Students will notice that the happy face has disappeared. Explain that now the function has been DEFINED, you can CALL it in the draw function. In the draw function, write happyFace() below the comment so it reappears. This may not seem super impressive to students - it’s where they started, after all - but the benefit of this method is that now they can make MANY happy faces. Ask students how they could make more and prompt them to the idea of writing the function call several times if needed. They will notice a problem - there is still only one happy face. Ask students why this is - many will realize it’s because it is drawing at the same place every time.
This is your chance to choose a code along path that is most sensible to your students from the options below!

Option A:

  • Students will create parameters for x and y
  • Students will use this x and y to control the positions of each shape, adding and subtracting to keep the distances correctly related to each other.
  • This is an easy and direct approach for students who may not have felt comfortable working with push(), pop(), and translate().
//Final Product
function happyFace(xPos, yPos){
fill(169, 222, 183)
ellipse(xPos,yPos,100) //125, 200

Option B:

  • Students will create parameters for x and y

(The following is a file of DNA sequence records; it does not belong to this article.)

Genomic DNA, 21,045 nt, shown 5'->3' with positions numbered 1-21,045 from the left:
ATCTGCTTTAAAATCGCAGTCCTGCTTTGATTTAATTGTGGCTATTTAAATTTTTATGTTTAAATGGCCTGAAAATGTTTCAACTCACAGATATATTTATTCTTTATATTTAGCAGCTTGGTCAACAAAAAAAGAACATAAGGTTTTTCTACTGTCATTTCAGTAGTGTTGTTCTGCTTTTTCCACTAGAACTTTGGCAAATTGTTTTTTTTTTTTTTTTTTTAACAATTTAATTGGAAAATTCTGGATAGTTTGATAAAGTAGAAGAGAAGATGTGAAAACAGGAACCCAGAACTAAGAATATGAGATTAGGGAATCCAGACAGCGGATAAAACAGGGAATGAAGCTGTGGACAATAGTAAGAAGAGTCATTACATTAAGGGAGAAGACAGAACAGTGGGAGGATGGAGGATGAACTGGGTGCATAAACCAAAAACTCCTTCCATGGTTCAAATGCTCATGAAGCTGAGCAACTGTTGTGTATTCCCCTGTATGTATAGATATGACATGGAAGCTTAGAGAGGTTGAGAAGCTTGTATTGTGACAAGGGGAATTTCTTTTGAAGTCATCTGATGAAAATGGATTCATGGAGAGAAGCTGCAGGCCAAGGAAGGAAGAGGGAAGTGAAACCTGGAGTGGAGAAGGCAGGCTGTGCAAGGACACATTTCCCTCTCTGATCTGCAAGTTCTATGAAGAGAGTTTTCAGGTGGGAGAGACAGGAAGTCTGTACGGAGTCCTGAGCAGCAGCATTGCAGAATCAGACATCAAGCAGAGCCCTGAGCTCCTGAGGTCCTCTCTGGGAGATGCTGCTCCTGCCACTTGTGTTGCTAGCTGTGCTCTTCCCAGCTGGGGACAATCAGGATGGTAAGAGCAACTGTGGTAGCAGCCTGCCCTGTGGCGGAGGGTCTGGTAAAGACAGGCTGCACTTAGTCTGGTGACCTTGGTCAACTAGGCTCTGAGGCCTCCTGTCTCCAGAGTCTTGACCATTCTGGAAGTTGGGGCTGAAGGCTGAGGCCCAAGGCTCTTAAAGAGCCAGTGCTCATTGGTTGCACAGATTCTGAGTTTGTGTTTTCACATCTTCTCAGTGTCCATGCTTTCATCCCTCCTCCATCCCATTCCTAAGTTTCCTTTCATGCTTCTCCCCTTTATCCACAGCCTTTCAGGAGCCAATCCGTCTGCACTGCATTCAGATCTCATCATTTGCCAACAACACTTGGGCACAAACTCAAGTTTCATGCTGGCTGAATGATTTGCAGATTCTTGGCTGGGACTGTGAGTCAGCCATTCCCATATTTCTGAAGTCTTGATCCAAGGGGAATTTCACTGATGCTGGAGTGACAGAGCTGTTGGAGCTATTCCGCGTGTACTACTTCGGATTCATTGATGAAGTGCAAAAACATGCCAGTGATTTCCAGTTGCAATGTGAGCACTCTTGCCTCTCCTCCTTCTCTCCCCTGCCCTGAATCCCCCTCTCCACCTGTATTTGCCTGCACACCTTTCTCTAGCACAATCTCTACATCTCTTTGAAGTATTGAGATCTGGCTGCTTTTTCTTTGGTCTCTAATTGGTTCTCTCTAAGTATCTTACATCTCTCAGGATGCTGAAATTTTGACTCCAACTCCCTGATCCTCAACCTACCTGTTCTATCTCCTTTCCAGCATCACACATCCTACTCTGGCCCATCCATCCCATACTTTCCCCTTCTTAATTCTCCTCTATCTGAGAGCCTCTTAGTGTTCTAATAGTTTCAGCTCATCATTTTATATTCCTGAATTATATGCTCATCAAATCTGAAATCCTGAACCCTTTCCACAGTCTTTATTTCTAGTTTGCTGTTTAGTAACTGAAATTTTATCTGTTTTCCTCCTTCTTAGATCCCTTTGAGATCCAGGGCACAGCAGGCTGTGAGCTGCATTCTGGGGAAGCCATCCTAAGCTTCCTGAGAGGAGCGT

• Students will use this x and y to control the translation of the shape, and will rewrite the shape to draw from 0.
  • Be sure to include a push and pop so the translation only applies in the function!
  • This option is fantastic for students who excelled in the transformation lessons and have been applying them in their code to increase efficiency. It may confuse students still struggling with the coordinate system.
//Final Product
function happyFace(xPos, yPos){
fill(169, 222, 183)
ellipse(0,0,100) //125, 200

Option C:

  • In this option, start with Option A, and then ask students if they have learned anything that would make moving many shapes easier. Once they get to translation, revise the function.
  • This would also be a terrific second day activity, or something to bring out as an extension when students work on the mini project.
Once students have a working function and can use the function call several times to draw many smileys, ask them what else they may want to change about the smiley. Rather than coding that in now, ask them to include comments to come back to later.

Independent Practice: Angry Face (~10 minutes)

Explain to students that they will now practice what they’ve learned by turning the angry face into a function. You can choose to have students work alone or to pair program. If they are pair programming, have them swap after each 2-3 steps/new lines of code!

Wrap Up

Time permitting, consider having one or two students share their solutions with the class, or having students feeling stuck share their non-solution to get feedback from the class.
You may want to collect their work (via Google Form or similar) to review the functions they have written as an exit ticket. Consider having them add any questions they still have as comments before submitting!


After this lesson, students will be creating functions of their own unique designs. Encourage students to try for the most efficient way to write their functions now, and if they need more to do, ask them to review a previous design - like the taijitu symbol - and turn it into a function.